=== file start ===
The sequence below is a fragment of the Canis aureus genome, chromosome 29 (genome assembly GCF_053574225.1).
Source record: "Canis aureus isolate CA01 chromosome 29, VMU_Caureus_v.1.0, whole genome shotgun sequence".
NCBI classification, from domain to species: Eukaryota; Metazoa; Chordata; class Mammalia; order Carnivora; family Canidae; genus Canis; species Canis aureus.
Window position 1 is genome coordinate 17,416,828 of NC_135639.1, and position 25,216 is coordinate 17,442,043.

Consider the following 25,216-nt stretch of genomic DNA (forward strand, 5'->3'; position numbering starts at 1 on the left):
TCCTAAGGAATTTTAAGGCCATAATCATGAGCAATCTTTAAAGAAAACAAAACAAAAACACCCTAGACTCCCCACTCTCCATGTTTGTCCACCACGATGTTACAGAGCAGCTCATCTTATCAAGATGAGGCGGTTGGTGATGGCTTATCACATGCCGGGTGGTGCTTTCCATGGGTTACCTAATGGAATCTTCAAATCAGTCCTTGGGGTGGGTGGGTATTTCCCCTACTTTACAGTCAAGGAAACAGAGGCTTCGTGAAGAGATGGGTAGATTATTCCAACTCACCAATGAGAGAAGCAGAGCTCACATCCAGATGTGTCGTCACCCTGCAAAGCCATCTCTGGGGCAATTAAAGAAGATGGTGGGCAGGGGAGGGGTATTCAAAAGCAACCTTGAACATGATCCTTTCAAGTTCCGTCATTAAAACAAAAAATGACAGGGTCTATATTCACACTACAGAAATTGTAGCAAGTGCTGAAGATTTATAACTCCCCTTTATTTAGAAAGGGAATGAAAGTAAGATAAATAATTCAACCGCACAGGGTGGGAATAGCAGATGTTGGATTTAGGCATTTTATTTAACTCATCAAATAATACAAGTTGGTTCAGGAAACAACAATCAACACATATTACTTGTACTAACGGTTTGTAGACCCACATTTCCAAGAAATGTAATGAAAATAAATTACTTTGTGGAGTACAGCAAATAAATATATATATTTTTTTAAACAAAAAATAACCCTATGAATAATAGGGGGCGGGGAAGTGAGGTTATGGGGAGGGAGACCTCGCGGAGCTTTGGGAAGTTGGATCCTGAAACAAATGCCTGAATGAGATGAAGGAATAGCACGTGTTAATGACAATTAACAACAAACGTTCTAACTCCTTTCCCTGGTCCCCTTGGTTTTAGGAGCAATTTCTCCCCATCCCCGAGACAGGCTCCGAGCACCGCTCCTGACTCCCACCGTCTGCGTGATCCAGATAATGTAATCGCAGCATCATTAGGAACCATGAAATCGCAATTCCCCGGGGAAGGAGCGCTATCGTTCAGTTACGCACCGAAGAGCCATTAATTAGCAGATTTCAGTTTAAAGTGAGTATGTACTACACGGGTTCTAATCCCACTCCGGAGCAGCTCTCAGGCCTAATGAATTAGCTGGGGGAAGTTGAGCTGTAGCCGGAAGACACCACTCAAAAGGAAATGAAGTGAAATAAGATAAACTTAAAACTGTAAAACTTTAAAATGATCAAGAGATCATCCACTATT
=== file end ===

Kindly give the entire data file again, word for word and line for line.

The sequence below is a fragment of the Canis aureus genome, chromosome 29 (genome assembly GCF_053574225.1).
Source record: "Canis aureus isolate CA01 chromosome 29, VMU_Caureus_v.1.0, whole genome shotgun sequence".
NCBI classification, from domain to species: Eukaryota; Metazoa; Chordata; class Mammalia; order Carnivora; family Canidae; genus Canis; species Canis aureus.
Window position 1 is genome coordinate 17,416,828 of NC_135639.1, and position 25,216 is coordinate 17,442,043.

Consider the following 25,216-nt stretch of genomic DNA (forward strand, 5'->3'; position numbering starts at 1 on the left):
TCCTAAGGAATTTTAAGGCCATAATCATGAGCAATCTTTAAAGAAAACAAAACAAAAACACCCTAGACTCCCCACTCTCCATGTTTGTCCACCACGATGTTACAGAGCAGCTCATCTTATCAAGATGAGGCGGTTGGTGATGGCTTATCACATGCCGGGTGGTGCTTTCCATGGGTTACCTAATGGAATCTTCAAATCAGTCCTTGGGGTGGGTGGGTATTTCCCCTACTTTACAGTCAAGGAAACAGAGGCTTCGTGAAGAGATGGGTAGATTATTCCAACTCACCAATGAGAGAAGCAGAGCTCACATCCAGATGTGTCGTCACCCTGCAAAGCCATCTCTGGGGCAATTAAAGAAGATGGTGGGCAGGGGAGGGGTATTCAAAAGCAACCTTGAACATGATCCTTTCAAGTTCCGTCATTAAAACAAAAAATGACAGGGTCTATATTCACACTACAGAAATTGTAGCAAGTGCTGAAGATTTATAACTCCCCTTTATTTAGAAAGGGAATGAAAGTAAGATAAATAATTCAACCGCACAGGGTGGGAATAGCAGATGTTGGATTTAGGCATTTTATTTAACTCATCAAATAATACAAGTTGGTTCAGGAAACAACAATCAACACATATTACTTGTACTAACGGTTTGTAGACCCACATTTCCAAGAAATGTAATGAAAATAAATTACTTTGTGGAGTACAGCAAATAAATATATATATTTTTTTAAACAAAAAATAACCCTATGAATAATAGGGGGCGGGGAAGTGAGGTTATGGGGAGGGAGACCTCGCGGAGCTTTGGGAAGTTGGATCCTGAAACAAATGCCTGAATGAGATGAAGGAATAGCACGTGTTAATGACAATTAACAACAAACGTTCTAACTCCTTTCCCTGGTCCCCTTGGTTTTAGGAGCAATTTCTCCCCATCCCCGAGACAGGCTCCGAGCACCGCTCCTGACTCCCACCGTCTGCGTGATCCAGATAATGTAATCGCAGCATCATTAGGAACCATGAAATCGCAATTCCCCGGGGAAGGAGCGCTATCGTTCAGTTACGCACCGAAGAGCCATTAATTAGCAGATTTCAGTTTAAAGTGAGTATGTACTACACGGGTTCTAATCCCACTCCGGAGCAGCTCTCAGGCCTAATGAATTAGCTGGGGGAAGTTGAGCTGTAGCCGGAAGACACCACTCAAAAGGAAATGAAGTGAAATAAGATAAACTTAAAACTGTAAAACTTTAAAATGATCAAGAGATCATCCACTATT